The FINANCIAL — Wells Fargo & Company, NeighborWorks America and its network member Beyond Housing on August 31 joined Mayor Francis G. Slay and Treasurer Tishaura O. Jones to announce the $4.75 million St. Louis Wells Fargo HomeLIFT program to help boost homeownership and strengthen neighborhoods in the city.
“Making homeownership more affordable will enable more hard-working families and individuals to achieve homeownership, which will help strengthen St. Louis neighborhoods,” said Mayor Slay. “This innovative public-private collaboration also will help families become financially empowered and put them on a path toward upward mobility.”
Of the HomeLIFT program funds for St. Louis, $4.1 million will go toward down payment assistance grants and program support to help potential homebuyers overcome the barrier of making a sufficient down payment, according to Wells Fargo.
“While the St. Louis economy continues to show signs of improvement, many families have yet to re-enter the housing market because they struggle with making a down payment,” said Kirk Kellner, Wells Fargo regional president. “Combined with financial education, these down payment assistance grants can make a tremendous difference for families and individuals who want to own a home in St. Louis.“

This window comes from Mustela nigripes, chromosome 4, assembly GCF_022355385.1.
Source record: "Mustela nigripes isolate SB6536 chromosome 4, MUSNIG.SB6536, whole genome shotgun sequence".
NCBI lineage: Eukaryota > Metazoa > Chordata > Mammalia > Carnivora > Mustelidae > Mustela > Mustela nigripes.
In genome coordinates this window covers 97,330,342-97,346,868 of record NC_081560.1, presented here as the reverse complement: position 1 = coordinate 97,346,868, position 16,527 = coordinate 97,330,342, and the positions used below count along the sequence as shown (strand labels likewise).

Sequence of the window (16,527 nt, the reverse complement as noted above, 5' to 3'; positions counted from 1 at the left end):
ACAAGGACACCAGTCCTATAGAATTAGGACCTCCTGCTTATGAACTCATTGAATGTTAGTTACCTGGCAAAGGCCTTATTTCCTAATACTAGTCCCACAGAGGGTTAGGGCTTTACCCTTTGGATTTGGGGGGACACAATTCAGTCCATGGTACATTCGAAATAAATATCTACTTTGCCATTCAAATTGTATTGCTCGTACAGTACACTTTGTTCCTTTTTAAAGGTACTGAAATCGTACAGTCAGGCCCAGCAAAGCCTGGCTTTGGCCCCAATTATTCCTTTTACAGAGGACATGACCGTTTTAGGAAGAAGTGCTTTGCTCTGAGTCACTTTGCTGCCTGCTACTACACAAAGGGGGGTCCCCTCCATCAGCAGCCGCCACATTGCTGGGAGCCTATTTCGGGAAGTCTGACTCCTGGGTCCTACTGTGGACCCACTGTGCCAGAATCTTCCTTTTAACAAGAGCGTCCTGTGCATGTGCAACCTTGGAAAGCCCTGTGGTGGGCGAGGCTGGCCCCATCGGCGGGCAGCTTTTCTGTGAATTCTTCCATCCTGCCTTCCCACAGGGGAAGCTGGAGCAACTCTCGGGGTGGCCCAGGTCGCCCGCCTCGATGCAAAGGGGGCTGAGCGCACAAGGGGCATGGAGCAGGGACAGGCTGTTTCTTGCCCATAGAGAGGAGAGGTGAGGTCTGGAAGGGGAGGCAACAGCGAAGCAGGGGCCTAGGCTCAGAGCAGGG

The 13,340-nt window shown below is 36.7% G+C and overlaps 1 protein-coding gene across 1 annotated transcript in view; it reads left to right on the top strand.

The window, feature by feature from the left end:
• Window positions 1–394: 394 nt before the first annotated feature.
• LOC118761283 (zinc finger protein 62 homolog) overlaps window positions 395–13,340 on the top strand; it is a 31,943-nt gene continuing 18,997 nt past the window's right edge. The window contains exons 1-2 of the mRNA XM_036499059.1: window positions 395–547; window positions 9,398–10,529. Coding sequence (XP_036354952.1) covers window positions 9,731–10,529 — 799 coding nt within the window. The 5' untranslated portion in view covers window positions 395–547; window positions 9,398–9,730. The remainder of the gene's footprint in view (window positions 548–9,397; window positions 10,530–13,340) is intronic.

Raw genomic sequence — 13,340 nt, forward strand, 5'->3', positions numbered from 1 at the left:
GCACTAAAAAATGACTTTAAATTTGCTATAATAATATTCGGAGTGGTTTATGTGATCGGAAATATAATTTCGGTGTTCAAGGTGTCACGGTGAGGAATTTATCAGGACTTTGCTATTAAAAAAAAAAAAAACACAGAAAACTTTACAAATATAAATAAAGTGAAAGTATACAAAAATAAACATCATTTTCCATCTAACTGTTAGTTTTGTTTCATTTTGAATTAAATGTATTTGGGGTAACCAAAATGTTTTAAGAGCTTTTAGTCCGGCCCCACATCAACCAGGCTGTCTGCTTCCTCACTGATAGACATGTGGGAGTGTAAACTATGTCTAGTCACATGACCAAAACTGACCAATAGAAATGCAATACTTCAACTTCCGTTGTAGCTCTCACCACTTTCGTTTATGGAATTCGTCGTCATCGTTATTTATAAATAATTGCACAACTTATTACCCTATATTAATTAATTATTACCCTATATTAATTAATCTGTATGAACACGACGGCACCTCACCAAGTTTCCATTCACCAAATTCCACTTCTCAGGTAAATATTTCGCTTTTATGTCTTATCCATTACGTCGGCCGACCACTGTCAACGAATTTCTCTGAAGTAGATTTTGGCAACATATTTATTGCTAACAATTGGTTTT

“Homeownership is vital to asset building and financial empowerment,” said Treasurer Jones. “Our Office of Financial Empowerment will continue to work with Wells Fargo to ensure that families receive the financial education necessary to maximize their financial capabilities and make homeownership a reality.”
Down payment assistance grants of $15,000 will be available for eligible homebuyers with annual incomes that do not exceed 120 percent of the local area median income – which is about $84,350 for a family of four in St. Louis – with income maximums varying depending on family size and type of loan. To be eligible, homebuyers must me
Homeownership Study: Consumers Think Now is a Good Time to Buy
A recent “How America Views Homeownership” survey by Wells Fargo and Ipsos Public Affairs shows that most consumers want to own a home, and believe now is a good time to buy, but their beliefs about what it takes to obtain financing demonstrate some consumer confusion and misinformation. The survey found that 65 percent of respondents feel homeownership is a dream come true or an accomplishment to be proud of and 72 percent think now is a good time to buy, but more than a third believe a 20 percent down payment is required. In fact, there may be home financing options available for less than a 20 percent down payment and as low as a three percent down payment depending on qualification and loan type.